Cycloplegic Refraction in Children with Cyclopentolate versus Atropine
|Qasim Kadhim Farhood*|
|Assistant Professor, College of Medicine - University of Babylon, Babil, Iraq|
|Corresponding Author :||Dr. Qasim Kadhim Farhood
Assistant Professor, College of Medicine - University of Babylon
E-mail: [email protected]
|Received July 11, 2012; Accepted August 06, 2012; Published August 06, 2012|
|Citation: Farhood QK (2012) Cycloplegic Refraction in Children with Cyclopentolate versus Atropine. J Clin Exp Ophthalmol 3:239. doi:10.4172/2155-9570.1000239|
|Copyright: © 2012 Farhood QK. This is an open-access article distributed under the terms of the Creative Commons Attribution License, which permits unrestricted use, distribution, and reproduction in any medium, provided the original author and source are credited.|
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Background: The ideal cycloplegic drug that is safe, effective and convenient in children is not yet available. This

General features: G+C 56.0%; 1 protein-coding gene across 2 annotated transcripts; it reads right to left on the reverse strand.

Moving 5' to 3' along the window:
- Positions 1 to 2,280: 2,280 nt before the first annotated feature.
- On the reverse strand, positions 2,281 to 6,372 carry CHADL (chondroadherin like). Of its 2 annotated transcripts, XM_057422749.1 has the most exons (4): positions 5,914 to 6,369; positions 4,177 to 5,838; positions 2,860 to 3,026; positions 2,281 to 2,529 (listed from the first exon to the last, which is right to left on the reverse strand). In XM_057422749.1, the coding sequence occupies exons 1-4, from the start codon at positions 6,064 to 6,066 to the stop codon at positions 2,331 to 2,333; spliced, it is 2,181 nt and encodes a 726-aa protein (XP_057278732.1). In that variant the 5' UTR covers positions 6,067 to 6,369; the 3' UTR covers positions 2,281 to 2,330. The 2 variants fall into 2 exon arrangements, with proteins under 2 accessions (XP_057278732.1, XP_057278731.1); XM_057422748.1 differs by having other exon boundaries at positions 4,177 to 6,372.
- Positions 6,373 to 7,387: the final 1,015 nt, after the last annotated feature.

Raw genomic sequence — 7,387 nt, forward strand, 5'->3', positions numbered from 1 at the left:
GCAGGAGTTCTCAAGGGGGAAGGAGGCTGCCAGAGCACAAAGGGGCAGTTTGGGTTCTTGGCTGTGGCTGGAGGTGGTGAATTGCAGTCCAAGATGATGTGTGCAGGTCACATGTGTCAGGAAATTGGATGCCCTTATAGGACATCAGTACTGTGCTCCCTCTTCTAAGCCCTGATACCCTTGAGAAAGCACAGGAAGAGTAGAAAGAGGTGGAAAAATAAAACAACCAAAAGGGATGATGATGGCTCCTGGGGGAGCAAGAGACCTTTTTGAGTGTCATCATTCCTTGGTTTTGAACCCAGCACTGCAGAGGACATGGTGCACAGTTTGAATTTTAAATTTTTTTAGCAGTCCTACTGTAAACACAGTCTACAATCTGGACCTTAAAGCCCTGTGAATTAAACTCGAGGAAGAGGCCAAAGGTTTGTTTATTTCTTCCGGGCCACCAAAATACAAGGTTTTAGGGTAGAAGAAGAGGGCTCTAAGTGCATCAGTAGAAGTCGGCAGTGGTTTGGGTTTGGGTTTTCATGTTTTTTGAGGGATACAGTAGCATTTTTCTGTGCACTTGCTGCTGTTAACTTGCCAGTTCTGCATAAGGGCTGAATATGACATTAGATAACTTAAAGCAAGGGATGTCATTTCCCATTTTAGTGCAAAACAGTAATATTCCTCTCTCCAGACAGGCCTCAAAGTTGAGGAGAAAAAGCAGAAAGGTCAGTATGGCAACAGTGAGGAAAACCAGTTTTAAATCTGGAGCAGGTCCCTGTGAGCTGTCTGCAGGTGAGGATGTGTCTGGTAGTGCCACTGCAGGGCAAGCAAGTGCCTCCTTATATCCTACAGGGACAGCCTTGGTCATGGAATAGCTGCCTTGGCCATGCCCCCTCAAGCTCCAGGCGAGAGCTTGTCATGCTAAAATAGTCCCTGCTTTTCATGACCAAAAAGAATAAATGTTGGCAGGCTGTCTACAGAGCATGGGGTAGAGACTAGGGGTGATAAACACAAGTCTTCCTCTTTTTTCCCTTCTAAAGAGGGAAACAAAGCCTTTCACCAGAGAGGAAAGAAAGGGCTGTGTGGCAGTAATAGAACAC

study aimed to evaluate the safety and efficacy of two cycloplegic regimens in hyperopic children. The responses to
cycloplegia in different age groups and presence of strabismus were also compared.
Methods: It is the first study done in our country, atropine eye drops 1% (regimen I) and cyclopentolate eye drops
1% (regimen II) was evaluated in fifty children. Cycloplegic refractions were assessed.
Statistical analysis: The data are presented as mean and standard deviation (SD). Statistical analysis was
performed using the SPSS software 17. A P-value of less than 0.05 was considered statistically significant.
Results: The total refractions were recorded after cycloplegia with atropine 1% or cyclopentolate 1% eye drops.
Atropine refraction (mean+3.89 ± 2.45 D) was statically insignificantly comparing with cyclopentolate refraction (mean
+3.58 ± 2.30 D; P>0.05
Conclusion: We suggest that the cyclopentolate applied to younger or older children is sufficient to produce good
cycloplegia, with an effect similar to atropine.